Skip to main content


Rookie Derrick Kindred playing the game 'the way it is supposed to be played'

Derrick Kindred stood at the 15-yard line as Philadelphia quarterback Carson Wentz analyzed the Browns' defensive front.

Cleveland's rookie safety bobbed in place before drifting back to the 11-yard line. Just before the ball was snapped, Kindred made his move, darting toward the line of scrimmage, where speedy veteran running back Darren Sproles grabbed the ball and moved upfield. He was promptly dropped after 2 yards, as Kindred delivered a perfect form tackle, the first of his NFL career.

A play seemingly lost in the shuffle of Cleveland's 29-10 season-opening loss Sunday hasn't gone unnoticed.

"He made one of the best tackles I've seen on the tape in the game on a running back," Browns coach Hue Jackson said. "He fills holes. He flies around. He plays the game the way it is supposed to be played.

"He just needs more game experience. He is a young player learning how to play in the National Football League. We are really excited about his future."

And Kindred will continue to play. He's earned it after a productive preseason and a confidently played regular season debut.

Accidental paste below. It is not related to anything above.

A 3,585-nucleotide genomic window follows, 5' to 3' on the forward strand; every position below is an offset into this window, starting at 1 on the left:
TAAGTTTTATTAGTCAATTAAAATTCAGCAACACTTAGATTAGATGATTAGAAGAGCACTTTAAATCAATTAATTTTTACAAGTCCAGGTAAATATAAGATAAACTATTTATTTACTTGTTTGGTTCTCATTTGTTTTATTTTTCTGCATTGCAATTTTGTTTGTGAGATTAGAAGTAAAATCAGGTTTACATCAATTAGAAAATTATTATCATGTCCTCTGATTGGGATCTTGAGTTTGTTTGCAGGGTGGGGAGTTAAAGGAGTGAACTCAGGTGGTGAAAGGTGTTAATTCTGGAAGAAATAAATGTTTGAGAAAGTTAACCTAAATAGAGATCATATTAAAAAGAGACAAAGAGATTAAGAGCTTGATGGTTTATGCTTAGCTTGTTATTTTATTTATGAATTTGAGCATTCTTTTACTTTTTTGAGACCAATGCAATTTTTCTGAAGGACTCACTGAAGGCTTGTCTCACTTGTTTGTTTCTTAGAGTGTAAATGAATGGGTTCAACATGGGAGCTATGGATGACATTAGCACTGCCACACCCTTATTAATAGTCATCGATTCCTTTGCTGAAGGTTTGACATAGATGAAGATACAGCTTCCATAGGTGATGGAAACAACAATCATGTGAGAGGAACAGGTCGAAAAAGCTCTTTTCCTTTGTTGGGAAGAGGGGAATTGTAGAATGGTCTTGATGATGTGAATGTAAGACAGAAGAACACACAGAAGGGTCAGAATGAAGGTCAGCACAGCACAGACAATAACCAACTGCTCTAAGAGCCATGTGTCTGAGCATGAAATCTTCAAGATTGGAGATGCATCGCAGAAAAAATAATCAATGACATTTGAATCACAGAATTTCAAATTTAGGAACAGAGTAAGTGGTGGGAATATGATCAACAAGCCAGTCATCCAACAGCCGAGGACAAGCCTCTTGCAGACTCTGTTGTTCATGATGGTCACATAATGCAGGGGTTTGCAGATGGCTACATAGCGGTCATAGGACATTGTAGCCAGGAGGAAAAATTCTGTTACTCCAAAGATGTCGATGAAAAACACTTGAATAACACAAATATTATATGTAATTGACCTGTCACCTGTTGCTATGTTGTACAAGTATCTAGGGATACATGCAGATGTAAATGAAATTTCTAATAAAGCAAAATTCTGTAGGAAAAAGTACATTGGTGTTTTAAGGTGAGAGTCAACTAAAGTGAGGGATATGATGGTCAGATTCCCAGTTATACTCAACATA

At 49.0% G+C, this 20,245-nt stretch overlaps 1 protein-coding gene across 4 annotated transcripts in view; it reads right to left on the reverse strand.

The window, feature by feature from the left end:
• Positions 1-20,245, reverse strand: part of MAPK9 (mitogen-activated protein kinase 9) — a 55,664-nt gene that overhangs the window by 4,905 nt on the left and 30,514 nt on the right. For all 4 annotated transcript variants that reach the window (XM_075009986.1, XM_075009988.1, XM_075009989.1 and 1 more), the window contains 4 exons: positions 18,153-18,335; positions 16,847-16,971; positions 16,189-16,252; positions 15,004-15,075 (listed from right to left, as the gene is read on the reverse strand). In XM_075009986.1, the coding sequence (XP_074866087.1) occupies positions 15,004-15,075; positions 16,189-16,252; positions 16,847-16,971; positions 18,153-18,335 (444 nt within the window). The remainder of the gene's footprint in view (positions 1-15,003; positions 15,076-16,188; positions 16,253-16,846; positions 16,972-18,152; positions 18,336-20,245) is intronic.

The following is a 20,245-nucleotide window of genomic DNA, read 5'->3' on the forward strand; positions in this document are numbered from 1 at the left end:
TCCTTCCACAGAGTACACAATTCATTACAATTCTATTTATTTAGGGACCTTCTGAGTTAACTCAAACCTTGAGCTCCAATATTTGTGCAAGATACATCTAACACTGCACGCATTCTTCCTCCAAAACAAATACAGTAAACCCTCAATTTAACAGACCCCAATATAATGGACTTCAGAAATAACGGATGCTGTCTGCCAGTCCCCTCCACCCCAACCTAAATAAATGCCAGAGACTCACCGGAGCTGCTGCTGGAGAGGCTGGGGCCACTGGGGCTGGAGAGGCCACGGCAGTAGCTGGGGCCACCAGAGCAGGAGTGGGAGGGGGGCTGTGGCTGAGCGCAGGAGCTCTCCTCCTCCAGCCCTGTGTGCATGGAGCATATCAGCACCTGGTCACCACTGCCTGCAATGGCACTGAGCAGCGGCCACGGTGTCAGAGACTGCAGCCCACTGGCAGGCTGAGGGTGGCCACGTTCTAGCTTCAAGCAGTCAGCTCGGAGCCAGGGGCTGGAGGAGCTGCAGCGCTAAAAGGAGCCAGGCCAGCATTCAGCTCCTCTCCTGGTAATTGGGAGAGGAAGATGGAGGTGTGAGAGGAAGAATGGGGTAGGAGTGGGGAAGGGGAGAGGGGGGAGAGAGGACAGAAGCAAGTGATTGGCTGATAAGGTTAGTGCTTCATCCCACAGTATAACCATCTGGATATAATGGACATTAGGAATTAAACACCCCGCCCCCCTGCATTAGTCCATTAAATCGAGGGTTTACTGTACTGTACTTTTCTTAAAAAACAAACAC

The fourth-round pick out of TCU logged 23 snaps Sunday, often spelling Jordan Poyer at the safety spot opposite of Ibraheim Campbell. He was also a fixture on special teams, an area at which he knew he'd have to make an impact since the day he was drafted.

"I come out there and practice just like everybody else," Kindred said. "The coaches have really been helping all of us learn the defense more and more. I'm still going to be on special teams doing my thing, so I'm not going to put that to the side."

One play after Kindred dropped Sproles, he flew into the backfield on a delayed blitz. He had a clear path toward Wentz and a shot at delivering a similar type of hit, but the rookie quarterback wiggled out of the way.

Kindred's pressure paid off, as linebacker Christian Kirksey grabbed Wentz by his ankles and dropped him for a sack. Later, Kirksey joked with the rookie, telling him, "hey, I feel good and you can have the same feeling if you make the tackle.'"

It wasn't a laughing matter for Kindred.

"I should have made the play, but that's why he was there," Kindred said.

A fast start is nothing new for Kindred, who was inserted into a similarly prominent role at TCU as a freshman tasked to learn on the fly. By the end of his four-year run, he'd played in 50 consecutive games and started the final 29. For the bulk of his final season, Kindred played with a broken collar bone, a badge of courage he carried into the pre-draft process that impressed the Browns.

Playing without that pain has allowed Kindred to "put my whole game together," and the Browns have been thrilled to see it.

"When I did have the broken collar bone I was a little timid with [my left] shoulder and timing up my tackles and how to tackle," Kindred said. "Now I can just go out there and just play."

This article has been reproduced in a new format and may be missing content or contain faulty links. Please use the Contact Us link in our site footer to report an issue.

Related Content